Summer. It’s all about fresh air, sunshine and the great outdoors. Whether it’s a backyard BBQ, a picnic in the park or a trip to the shore, make sure you play it safe all summer long.
Protect yourself from bugs
Insect repellent with EPA-approved products like DEET can be used to help ward off bugs, especially mosquitoes and ticks.
After being outside, shower and/or inspect yourself and your family for ticks immediately. If you do find a tick, remove it with fine-tipped tweezers. Call your doctor if you develop any rashes, fever or fatigue within the next one to three weeks.
Keep food safe when outside
- Use a meat thermometer to ensure you cook meat and poultry to a safe temperature. Always cook your ground beef to 160 degrees and your chicken to 165 degrees.
- When grilling, never put your cooked meat on the same plate you used when it was raw.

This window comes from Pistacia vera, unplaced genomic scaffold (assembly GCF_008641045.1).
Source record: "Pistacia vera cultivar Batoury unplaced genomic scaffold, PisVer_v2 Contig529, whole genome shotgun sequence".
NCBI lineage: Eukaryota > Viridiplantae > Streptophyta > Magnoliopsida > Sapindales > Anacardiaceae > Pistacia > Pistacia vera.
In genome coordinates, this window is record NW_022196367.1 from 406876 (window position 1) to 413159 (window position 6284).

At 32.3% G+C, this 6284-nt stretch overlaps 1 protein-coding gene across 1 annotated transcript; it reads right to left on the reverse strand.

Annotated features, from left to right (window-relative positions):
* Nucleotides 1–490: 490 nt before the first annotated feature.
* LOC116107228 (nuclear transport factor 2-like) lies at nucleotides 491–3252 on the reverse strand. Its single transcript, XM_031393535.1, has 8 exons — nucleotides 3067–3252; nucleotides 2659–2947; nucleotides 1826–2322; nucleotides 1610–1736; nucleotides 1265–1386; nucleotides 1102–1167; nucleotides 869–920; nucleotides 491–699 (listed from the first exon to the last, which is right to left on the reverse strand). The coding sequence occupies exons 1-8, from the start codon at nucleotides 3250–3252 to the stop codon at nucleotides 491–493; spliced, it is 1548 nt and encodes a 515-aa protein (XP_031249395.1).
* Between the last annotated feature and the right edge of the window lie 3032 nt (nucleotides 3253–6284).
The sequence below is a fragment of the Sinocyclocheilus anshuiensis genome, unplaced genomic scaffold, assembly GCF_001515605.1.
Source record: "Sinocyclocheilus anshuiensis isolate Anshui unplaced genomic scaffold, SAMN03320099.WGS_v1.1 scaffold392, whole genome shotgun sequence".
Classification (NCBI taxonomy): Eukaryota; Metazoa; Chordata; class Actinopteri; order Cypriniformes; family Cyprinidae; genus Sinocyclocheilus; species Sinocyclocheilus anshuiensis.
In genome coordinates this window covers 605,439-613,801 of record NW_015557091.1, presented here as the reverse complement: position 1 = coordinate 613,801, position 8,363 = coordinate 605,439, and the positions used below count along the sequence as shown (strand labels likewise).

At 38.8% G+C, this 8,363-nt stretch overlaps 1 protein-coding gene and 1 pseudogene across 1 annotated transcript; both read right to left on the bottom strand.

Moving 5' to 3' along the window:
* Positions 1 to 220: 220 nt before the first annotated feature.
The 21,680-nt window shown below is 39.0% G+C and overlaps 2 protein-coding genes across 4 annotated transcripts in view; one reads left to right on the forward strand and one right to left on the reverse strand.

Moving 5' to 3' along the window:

- Remember to keep your hot food hot and your cold food cold.
- When you’re finished eating, refrigerate leftovers right away.
Keep your pool as germ-free as possible
- Always shower before going in the pool.
- Don’t go in the pool when you have an upset stomach.
Practice sun safety
- Try to avoid being in direct sunlight during the middle of the day. That is when the sun’s rays are at their strongest.
- Use broad-spectrum sunscreen that has an SPF of at least 15 and UVA and UVB protection.
- Wear a hat with a wide brim, sunglasses and light clothes to cover exposed skin and block UVA and UVB rays.
Additional Info on Sun Safety
4 Easy Ways to Shade Yourself
Save Your Skin
Sun Exposure FAQ
Drink water safely
Just because water looks clear, doesn’t mean it’s safe to drink. If you’re hiking and come across a lake, river or pond, there may be parasites in the water that can make you sick. To be safe:
- Treat or filter the water first.
- Bring bottled water from home.
Dehydration occurs when your body doesn’t have enough of the water and fluids it needs to work properly. This happens when you don’t drink enough, or when you sweat a lot, have a fever, vomit, have diarrhea or urinate too much.
Signs and symptoms of dehydration can range from minor to severe and could include:
- Dry mouth
- Muscle cramps
- Low blood pressure
- Rapid heart rate
- Dizziness or fainting**
- Not urinating much or dark yellow urine
Read more about hydration, including how to treat it here.